I also promised last year not to talk about old comics, didn't I? Well again shitty movies in theaters and little time for reading books and stuff. This will actually concern comic books AND a movie, so bonus!
Comics Reader blog and found out much more about Morrison than I needed to know. And thanks to sales at DC Comics I got to read more of his work. My reaction was split. I didn't really like the aforementioned Flex Mentallo, The Return of Bruce Wayne, or Final Crisis; they all seemed too dense for my dense brain. By that I mean it was too hard for someone like me with my limited knowledge of comics to penetrate the layers of plot and references and all that stuff. Batman: The Black Glove, Batman: RIP, and Morrison's work on Action Comics I enjoyed for the most part.
So when the entire All-Star Superman series (12 issues) went on sale, I was skeptical which Morrison would show up: good Morrison or obnoxious Morrison? I was happy to find for the most part it was the good Morrison.
As he does in Action Comics, Morrison finds a way to bring out the humanity in that not-at-all-human character of Superman. In this case it's because Superman is dying. When some dumbass scientists fall into the Sun with help from Lex Luthor, Superman flies in to save them. Afterwards he finds out that he's received such a high dose of yellow sun radiation (what gives him his power) that his body has basically overloaded and is now slowly dying.
Much of the series then relates to Superman coming to grips with his mortality. Issues 2-3 deal with his relationship with Lois Lane. The megadose of yellow sun has also given Superman added smarts, enough that he concocts a potion to give Lois powers like his for 24 hours. This lets her experience the world as he does and they get to make out on the moon just for fun.
Meanwhile, though he's gone to prison (again), Lex Luthor is still plotting to destroy Superman even though he's essentially already done that. There are also some diversions that deal with Jimmy Olsen, Bizarro, and a couple of Kryptonian astronauts who are basically stand-ins for General Zod and company in Superman II.
Except for the Bizzaro issues, which got to be really annoying to read all that primitive, opposite-sounding Bizarro talk, I really enjoyed the series. As I said, Morrison does a good job to bring out the humanity in a character who isn't human.
After I finished reading the comics, I loaded the animated movie version on Netflix. It does stick pretty close to the source material, though since it's only 75 minutes long they had to cut some stuff. They wisely cut the Bizarro parts and the Jimmy Oleson parts, which helps to keep things more focused. They change the end a little bit, though I actually prefer the movie ending because it allows Lex Luthor his own moment of humanity.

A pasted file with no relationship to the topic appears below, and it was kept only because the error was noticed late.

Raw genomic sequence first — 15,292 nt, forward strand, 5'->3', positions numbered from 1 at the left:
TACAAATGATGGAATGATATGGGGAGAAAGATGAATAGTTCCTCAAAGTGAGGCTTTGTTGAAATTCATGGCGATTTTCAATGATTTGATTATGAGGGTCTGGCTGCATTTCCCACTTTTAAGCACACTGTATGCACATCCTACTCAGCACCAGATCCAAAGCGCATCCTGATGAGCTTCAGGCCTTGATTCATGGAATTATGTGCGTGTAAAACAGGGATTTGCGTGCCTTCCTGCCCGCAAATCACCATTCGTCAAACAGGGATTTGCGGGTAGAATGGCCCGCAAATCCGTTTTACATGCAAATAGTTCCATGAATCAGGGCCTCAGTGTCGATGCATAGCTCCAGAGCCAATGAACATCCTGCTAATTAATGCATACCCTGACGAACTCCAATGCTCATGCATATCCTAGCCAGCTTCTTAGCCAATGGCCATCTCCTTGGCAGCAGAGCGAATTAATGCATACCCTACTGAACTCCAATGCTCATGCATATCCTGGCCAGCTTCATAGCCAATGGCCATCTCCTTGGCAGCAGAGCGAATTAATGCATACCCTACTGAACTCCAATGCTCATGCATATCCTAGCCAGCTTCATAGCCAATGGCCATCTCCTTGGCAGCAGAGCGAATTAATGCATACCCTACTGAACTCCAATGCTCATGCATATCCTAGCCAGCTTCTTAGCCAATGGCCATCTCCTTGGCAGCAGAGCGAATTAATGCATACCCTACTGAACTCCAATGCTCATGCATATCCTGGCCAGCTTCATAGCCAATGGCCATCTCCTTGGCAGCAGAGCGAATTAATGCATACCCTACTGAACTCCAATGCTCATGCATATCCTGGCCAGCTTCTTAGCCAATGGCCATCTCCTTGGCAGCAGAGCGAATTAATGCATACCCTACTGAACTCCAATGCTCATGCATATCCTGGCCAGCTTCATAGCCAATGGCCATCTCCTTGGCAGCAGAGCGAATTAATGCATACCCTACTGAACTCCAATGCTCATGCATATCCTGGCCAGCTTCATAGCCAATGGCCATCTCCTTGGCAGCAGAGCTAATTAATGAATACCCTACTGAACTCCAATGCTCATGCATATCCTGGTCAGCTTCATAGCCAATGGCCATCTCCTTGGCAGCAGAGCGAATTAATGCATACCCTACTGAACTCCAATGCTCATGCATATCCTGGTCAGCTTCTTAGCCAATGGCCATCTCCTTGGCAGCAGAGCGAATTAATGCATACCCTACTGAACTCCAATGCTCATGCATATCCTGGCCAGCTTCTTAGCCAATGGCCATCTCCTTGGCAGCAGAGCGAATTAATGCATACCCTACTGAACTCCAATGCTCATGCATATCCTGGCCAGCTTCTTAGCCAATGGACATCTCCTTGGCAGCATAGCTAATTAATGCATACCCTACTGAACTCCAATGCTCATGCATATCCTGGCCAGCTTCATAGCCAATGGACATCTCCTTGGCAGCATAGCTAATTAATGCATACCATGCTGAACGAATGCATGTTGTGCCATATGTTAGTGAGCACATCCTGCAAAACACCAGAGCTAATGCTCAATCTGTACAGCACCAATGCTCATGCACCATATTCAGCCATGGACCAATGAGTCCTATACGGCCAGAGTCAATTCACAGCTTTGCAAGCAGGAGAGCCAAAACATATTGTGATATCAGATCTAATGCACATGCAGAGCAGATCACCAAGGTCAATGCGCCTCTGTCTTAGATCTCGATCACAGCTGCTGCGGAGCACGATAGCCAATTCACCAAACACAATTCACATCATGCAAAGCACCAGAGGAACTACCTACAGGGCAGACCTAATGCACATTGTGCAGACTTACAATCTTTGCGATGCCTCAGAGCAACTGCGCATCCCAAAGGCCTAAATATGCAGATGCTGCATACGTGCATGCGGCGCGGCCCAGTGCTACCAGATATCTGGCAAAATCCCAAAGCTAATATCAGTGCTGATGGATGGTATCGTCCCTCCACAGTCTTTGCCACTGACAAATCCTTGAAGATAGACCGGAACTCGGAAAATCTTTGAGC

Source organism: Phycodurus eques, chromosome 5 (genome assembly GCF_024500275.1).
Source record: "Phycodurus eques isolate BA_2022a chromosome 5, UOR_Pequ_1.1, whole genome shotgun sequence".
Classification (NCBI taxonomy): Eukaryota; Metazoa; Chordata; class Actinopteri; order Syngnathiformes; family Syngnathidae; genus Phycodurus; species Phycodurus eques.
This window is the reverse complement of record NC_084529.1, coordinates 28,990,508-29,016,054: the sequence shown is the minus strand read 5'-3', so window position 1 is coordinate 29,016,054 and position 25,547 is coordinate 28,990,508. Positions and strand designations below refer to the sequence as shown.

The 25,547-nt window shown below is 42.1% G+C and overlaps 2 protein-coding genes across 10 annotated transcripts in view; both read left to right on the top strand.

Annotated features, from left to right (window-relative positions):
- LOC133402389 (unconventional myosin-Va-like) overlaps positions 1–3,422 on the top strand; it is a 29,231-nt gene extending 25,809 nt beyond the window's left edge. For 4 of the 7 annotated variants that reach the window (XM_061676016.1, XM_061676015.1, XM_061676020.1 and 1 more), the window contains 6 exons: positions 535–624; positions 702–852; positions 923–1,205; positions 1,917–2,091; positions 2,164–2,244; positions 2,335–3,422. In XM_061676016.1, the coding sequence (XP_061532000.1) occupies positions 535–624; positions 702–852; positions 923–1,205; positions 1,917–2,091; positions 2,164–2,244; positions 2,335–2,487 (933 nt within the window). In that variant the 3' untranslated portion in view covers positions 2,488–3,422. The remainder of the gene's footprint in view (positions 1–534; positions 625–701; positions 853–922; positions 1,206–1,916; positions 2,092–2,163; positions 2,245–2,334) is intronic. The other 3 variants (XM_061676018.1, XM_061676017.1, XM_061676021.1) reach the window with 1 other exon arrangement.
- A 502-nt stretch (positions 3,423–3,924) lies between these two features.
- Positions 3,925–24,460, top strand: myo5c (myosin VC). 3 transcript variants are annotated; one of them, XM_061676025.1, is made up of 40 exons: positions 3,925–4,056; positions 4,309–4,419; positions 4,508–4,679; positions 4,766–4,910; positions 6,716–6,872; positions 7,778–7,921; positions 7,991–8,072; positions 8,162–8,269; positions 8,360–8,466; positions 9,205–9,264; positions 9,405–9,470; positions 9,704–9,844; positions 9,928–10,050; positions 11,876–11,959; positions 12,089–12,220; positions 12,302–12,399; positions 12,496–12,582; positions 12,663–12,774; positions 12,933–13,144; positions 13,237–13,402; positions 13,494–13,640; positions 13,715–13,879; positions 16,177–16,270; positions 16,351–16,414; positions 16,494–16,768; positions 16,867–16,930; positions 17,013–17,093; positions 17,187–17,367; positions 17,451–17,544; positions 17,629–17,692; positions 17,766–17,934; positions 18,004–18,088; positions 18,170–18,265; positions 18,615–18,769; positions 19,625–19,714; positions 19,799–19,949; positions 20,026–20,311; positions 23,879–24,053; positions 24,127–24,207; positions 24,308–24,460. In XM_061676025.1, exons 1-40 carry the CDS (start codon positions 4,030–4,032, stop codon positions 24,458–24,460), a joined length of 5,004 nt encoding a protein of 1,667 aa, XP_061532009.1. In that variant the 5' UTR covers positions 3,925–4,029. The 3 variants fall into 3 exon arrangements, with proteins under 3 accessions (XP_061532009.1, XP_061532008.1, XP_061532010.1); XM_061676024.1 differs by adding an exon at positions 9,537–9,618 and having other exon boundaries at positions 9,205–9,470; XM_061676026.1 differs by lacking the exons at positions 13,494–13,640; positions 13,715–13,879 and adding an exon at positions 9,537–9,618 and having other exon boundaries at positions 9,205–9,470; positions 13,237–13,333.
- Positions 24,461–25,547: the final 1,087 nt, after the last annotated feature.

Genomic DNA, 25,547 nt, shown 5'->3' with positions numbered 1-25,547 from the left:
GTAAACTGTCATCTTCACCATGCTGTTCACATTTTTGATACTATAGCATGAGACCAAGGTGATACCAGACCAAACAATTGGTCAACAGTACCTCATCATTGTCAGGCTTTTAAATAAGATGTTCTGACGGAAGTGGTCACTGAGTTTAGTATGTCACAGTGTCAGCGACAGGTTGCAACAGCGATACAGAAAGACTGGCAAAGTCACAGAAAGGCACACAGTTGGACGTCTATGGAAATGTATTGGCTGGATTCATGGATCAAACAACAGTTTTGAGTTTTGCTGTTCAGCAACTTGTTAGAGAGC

Even if you're like me and haven't read a single Superman comic to this point you can still read these. I'm not sure if they are technically an "Elseworlds" thing but I think they are outside the normal continuity. Or if you're really lazy you can just watch the movie, which as I said is only 75 minutes and is FREE on Netflix (or it was a few weeks ago at any rate) so it's not much of an investment.
Just for fun here's a rundown of the other Superman comics I bought from DC when they put a bunch on sale over XMas.
The Man of Steel, Vol 1 by John Byrne: This was the 1986 reboot of the Superman reboot. Time has not been kind to this. There's a lot of 80s cheesiness involved. (3/5 stars)
Whatever Happened to the Man of Tomorrow? by Alan Moore: This I think
happened just before the reboot in 86. It involves a final showdown
between Superman and his allies against Brainiac (who assimilates Lex
Luthor Borg-style) and some of his allies. As you might expect from
Alan Moore it gets a bit dark. Familiar faces die. Including
Superman? Hurm. (4/5 stars)
Emperor Joker by Jeph Loeb: This is a textbook case of the bad guy allowing the hero to linger too long. The Joker becomes a supremely powerful being but of course even though he could wink Superman out of existence with a thought does not do so. Guess how that goes for him? Yeah, not well. (3/5 stars)
Red Son by Mark Millar: This is one of those Elseworlds things that posits: what would happen if Superman had crashed in the Ukraine in the 30s? The answer, apparently, is that he would take over for Stalin after he dies and eventually become ruler of most of the world, except for the United States, which clings to its capitalist ways much to its detriment. Some of it I didn't like as much, especially the Russian Batman parts, but it was pretty good overall. It certainly makes you think, don't it? (4/5 stars)
Superman: The Black Ring: by Paul Cornell: The title (at least for the paperback versions) is misleading because Superman hardly appears at all. Mostly this concerns Lex Luthor. After the whole "Blackest Night" event, Luthor decides he wants his own black power ring to control the universe. So with the help of an android Lois Lane he starts to track it down. Luthor finally gets the power he craves but like in a Twilight Zone episode there's a big catch. For the most part this is a pretty light read that was enjoyable if not especially memorable. (4/5 stars)
You could buy all of those online or in a comic book store but they are also collected in trade paperback versions--some in multiple volumes. If you're interested, which you probably aren't.
Tomorrow is Week 3 of Box Office Blitz!